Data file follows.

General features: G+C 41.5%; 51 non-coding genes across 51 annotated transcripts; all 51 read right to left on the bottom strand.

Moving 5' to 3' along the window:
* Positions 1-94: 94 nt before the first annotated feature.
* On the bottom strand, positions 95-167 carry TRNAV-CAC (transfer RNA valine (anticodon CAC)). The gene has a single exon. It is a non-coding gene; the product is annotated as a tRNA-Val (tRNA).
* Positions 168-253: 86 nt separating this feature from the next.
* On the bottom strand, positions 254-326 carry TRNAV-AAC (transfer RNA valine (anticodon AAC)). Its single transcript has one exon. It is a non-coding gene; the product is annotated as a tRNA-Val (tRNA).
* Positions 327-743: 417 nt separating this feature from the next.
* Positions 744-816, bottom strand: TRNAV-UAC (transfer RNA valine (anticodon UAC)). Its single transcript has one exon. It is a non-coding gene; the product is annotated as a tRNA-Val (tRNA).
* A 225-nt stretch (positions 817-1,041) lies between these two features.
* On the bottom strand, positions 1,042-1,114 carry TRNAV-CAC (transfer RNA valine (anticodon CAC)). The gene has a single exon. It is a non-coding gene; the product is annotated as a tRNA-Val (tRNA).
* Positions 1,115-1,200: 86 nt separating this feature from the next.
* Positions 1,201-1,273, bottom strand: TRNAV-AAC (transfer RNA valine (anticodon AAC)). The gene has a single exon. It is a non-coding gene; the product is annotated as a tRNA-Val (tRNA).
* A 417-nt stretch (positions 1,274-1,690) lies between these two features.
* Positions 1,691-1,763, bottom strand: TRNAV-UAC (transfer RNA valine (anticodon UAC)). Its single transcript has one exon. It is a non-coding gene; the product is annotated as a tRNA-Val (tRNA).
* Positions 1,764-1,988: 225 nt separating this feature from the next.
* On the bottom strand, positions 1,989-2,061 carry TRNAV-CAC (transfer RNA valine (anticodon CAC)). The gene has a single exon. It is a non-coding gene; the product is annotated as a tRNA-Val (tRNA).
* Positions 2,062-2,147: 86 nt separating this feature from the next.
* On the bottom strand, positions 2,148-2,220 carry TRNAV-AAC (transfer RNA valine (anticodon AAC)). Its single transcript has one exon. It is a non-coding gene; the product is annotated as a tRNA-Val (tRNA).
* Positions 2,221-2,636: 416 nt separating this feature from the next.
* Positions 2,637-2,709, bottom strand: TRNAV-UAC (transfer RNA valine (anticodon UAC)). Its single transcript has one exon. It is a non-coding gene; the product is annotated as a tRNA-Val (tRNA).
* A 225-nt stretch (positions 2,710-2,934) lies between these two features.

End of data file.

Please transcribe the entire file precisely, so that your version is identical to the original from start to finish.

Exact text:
General features: G+C 41.5%; 51 non-coding genes across 51 annotated transcripts; all 51 read right to left on the bottom strand.

Moving 5' to 3' along the window:
* Positions 1-94: 94 nt before the first annotated feature.
* On the bottom strand, positions 95-167 carry TRNAV-CAC (transfer RNA valine (anticodon CAC)). The gene has a single exon. It is a non-coding gene; the product is annotated as a tRNA-Val (tRNA).
* Positions 168-253: 86 nt separating this feature from the next.
* On the bottom strand, positions 254-326 carry TRNAV-AAC (transfer RNA valine (anticodon AAC)). Its single transcript has one exon. It is a non-coding gene; the product is annotated as a tRNA-Val (tRNA).
* Positions 327-743: 417 nt separating this feature from the next.
* Positions 744-816, bottom strand: TRNAV-UAC (transfer RNA valine (anticodon UAC)). Its single transcript has one exon. It is a non-coding gene; the product is annotated as a tRNA-Val (tRNA).
* A 225-nt stretch (positions 817-1,041) lies between these two features.
* On the bottom strand, positions 1,042-1,114 carry TRNAV-CAC (transfer RNA valine (anticodon CAC)). The gene has a single exon. It is a non-coding gene; the product is annotated as a tRNA-Val (tRNA).
* Positions 1,115-1,200: 86 nt separating this feature from the next.
* Positions 1,201-1,273, bottom strand: TRNAV-AAC (transfer RNA valine (anticodon AAC)). The gene has a single exon. It is a non-coding gene; the product is annotated as a tRNA-Val (tRNA).
* A 417-nt stretch (positions 1,274-1,690) lies between these two features.
* Positions 1,691-1,763, bottom strand: TRNAV-UAC (transfer RNA valine (anticodon UAC)). Its single transcript has one exon. It is a non-coding gene; the product is annotated as a tRNA-Val (tRNA).
* Positions 1,764-1,988: 225 nt separating this feature from the next.
* On the bottom strand, positions 1,989-2,061 carry TRNAV-CAC (transfer RNA valine (anticodon CAC)). The gene has a single exon. It is a non-coding gene; the product is annotated as a tRNA-Val (tRNA).
* Positions 2,062-2,147: 86 nt separating this feature from the next.
* On the bottom strand, positions 2,148-2,220 carry TRNAV-AAC (transfer RNA valine (anticodon AAC)). Its single transcript has one exon. It is a non-coding gene; the product is annotated as a tRNA-Val (tRNA).
* Positions 2,221-2,636: 416 nt separating this feature from the next.
* Positions 2,637-2,709, bottom strand: TRNAV-UAC (transfer RNA valine (anticodon UAC)). Its single transcript has one exon. It is a non-coding gene; the product is annotated as a tRNA-Val (tRNA).
* A 225-nt stretch (positions 2,710-2,934) lies between these two features.